Scientists Study Roadkill to Learn About Dinosaurs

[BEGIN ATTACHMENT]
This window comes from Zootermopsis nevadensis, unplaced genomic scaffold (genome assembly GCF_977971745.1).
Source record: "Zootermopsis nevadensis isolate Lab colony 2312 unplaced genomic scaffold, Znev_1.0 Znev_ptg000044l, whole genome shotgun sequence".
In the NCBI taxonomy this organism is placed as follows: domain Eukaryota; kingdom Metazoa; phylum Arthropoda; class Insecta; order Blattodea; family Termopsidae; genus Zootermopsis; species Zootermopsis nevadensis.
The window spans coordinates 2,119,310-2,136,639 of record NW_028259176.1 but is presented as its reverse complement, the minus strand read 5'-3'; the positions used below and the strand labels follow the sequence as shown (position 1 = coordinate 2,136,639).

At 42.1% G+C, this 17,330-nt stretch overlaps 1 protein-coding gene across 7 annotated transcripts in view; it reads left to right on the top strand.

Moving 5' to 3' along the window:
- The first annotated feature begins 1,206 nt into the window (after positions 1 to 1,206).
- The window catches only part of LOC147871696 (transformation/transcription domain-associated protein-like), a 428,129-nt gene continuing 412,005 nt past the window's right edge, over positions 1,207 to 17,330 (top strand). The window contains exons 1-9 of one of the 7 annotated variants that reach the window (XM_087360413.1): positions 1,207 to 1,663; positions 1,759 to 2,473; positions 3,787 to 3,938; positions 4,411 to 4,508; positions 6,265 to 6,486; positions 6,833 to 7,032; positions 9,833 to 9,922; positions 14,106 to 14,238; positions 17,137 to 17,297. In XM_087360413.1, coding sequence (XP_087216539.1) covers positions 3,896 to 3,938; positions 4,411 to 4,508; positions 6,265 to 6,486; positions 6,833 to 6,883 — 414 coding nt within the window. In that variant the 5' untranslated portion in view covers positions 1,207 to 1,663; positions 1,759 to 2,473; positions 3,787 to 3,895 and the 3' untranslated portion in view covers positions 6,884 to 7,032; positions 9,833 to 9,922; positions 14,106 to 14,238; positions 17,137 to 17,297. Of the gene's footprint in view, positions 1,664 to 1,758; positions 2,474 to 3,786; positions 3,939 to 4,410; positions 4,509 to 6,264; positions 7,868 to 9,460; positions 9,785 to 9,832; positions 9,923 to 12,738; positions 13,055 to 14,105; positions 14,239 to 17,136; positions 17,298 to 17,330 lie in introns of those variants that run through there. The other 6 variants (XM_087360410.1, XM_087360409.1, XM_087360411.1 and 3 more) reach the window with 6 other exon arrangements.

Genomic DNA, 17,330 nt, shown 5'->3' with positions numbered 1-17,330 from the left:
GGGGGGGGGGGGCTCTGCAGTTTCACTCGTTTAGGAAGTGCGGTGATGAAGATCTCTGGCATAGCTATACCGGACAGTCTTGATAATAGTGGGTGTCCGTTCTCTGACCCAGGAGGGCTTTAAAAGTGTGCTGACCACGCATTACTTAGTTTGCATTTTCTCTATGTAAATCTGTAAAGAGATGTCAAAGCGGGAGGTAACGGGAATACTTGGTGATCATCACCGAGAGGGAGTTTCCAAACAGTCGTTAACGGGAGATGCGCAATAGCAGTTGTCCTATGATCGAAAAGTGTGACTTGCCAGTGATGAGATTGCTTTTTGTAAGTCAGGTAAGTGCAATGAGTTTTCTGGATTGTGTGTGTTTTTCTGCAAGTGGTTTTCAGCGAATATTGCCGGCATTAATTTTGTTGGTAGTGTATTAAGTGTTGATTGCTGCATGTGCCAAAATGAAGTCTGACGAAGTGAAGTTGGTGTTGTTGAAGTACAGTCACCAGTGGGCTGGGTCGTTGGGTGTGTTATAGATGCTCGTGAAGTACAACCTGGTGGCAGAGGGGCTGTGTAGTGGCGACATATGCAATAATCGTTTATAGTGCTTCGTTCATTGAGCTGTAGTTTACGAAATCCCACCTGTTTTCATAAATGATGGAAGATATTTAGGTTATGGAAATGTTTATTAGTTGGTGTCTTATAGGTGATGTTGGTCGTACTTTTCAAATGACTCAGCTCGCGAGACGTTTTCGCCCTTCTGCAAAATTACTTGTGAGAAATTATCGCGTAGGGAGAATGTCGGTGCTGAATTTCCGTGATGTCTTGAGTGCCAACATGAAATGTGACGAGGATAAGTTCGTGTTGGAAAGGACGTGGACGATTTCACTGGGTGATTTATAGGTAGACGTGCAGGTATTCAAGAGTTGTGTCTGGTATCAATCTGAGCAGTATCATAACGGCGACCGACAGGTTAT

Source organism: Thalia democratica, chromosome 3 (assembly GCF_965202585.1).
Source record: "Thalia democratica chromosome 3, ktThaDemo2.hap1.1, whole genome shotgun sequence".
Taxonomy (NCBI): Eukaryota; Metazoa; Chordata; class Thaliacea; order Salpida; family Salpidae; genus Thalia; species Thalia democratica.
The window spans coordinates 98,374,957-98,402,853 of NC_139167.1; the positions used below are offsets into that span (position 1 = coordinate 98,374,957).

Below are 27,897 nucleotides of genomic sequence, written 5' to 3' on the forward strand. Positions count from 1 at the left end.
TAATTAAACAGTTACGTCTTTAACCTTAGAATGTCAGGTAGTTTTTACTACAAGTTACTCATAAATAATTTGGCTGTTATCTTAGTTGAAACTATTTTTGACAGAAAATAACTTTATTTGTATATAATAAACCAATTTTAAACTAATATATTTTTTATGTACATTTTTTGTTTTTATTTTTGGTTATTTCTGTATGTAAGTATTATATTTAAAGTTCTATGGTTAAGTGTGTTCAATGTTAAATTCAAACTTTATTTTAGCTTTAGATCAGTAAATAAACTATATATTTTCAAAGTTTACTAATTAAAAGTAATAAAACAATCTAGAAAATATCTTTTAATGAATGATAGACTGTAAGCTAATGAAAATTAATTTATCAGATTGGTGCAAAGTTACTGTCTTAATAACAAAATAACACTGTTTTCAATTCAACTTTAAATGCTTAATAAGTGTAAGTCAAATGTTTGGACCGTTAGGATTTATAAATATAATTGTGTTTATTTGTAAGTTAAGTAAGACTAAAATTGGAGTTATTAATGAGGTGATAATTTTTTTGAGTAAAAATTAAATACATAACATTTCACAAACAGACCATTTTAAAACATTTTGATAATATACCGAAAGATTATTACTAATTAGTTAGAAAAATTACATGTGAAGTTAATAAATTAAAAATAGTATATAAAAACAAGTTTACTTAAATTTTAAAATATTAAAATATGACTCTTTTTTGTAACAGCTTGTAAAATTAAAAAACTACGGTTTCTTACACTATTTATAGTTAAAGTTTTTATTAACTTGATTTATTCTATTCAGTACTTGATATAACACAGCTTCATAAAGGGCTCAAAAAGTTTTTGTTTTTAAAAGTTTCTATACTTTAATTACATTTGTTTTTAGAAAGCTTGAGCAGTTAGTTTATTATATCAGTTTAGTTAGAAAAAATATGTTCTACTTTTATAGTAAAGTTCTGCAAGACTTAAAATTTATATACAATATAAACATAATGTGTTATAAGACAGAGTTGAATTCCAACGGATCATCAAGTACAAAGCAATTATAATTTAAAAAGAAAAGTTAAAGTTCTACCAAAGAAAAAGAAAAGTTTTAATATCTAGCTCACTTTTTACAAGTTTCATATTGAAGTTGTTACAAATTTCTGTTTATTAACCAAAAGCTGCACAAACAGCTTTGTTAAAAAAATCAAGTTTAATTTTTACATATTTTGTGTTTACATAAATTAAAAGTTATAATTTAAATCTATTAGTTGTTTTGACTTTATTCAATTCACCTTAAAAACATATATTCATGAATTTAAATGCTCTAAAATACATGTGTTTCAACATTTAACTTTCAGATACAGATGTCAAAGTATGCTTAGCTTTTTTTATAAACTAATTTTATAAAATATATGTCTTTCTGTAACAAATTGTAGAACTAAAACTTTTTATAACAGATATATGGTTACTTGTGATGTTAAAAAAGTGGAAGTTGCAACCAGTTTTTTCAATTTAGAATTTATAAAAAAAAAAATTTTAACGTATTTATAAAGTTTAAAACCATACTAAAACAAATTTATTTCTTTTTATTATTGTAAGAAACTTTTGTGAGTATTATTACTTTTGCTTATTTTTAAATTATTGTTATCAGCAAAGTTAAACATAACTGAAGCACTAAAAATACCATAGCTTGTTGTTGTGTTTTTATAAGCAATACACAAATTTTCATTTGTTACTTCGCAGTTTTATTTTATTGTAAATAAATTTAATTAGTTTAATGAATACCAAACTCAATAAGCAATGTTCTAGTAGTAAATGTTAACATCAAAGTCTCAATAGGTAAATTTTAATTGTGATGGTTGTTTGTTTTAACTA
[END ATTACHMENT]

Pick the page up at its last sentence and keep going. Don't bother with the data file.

first_imgStay on target For most paleontologists, a typical day in the field is serene, reflective, and generally odorless.For a team of excavators from Chicago’s Field Museum, however, it involves scraping swamp rabbits and armadillos off the Louisiana highway.“We want to know what the dinosaurs ate and what their habitats were like, but before we can do that, we need to understand what their environment was like,” according to study author Thomas Cullen, a postdoctoral researcher at the natural history museum. “We need to look at similar environments today.”More specifically, they need to look at the chemical makeup of remains of animals living in similar environments today.“You are what you eat, more or less,” Cullen said in a statement, before launching into a scientific explanation.Different plants contain different relative amounts of heavy or light stable isotopes—naturally occurring variants of elements. When animals eat those plants—or eat other animals that eat those plants—they absorb the isotopes into their tissue.Luckily for Cullen & Co., stable isotopes don’t necessarily deteriorate with death or fossilization. In fact, those preserved in the bones or teeth can stay intact for tens of millions of years, providing a glimpse into the lives of dinosaurs.“We wanted to check if the stable isotope methods that we typically have available really work for dinosaur paleontology, and particularly for characterizing ancient wetland ecosystems,” Cullen said. “So, we checked those methods in a modern coastal floodplain forest ecosystem where we already roughly know the right answers.“It was a due diligence exercise, and it involved playing with a lot of roadkill.”Driving around Louisiana’s Atchafalaya River Basin, the group picked up corpses “between meetings” with the state’s Department of Wildlife and Fisheries.“We didn’t really expect it to be too successful, but it actually ended up being super effective,” Cullen admitted. “We collected something like 40 [to] 50 samples representing about 15 species in the first couple days.”“The first few were really gross,” Cullen explained, recalling a particularly revolting experience with a dead racoon. “But we got desensitized.”Dozens more road-side carcasses followed, along with specimens provided by universities and museums, donated from local naturalists, and presented by Swamp People‘s Landry family.Back at the lab, the team analyzed tissue samples, only to find the results “a little fuzzy.” Without prior knowledge of what racoons and alligators eat, the isotope-based analysis would not have been precise enough to work.“Ideally, you’d be able to distinguish each animal by what it was eating and where in the habitat it was living,” Cullen said. “With fossils, we can’t go out and watch what an animal’s eating or exactly what habitat it prefers, so we should be conservative with our interpretations from this sort of data.”The study of stable isotopes should not be ruled out, though. More exotic systems than oxygen and carbon may yield better results.Read more details of the study, published last week in the journal Royal Society Open Science.More on Species of Tiny Tyrannosaur Sheds Light on T. Rex RelativeNew Dinosaur Species With Spiny Backbone Discovered in PatagoniaAsteroid Impacts Increased Around Time of Largest Extinction Event Scientists Uncover New Evidence of Asteroid That Killed DinosaursEgg Fossils Provide Glimpse Into Prehistoric Parenting last_img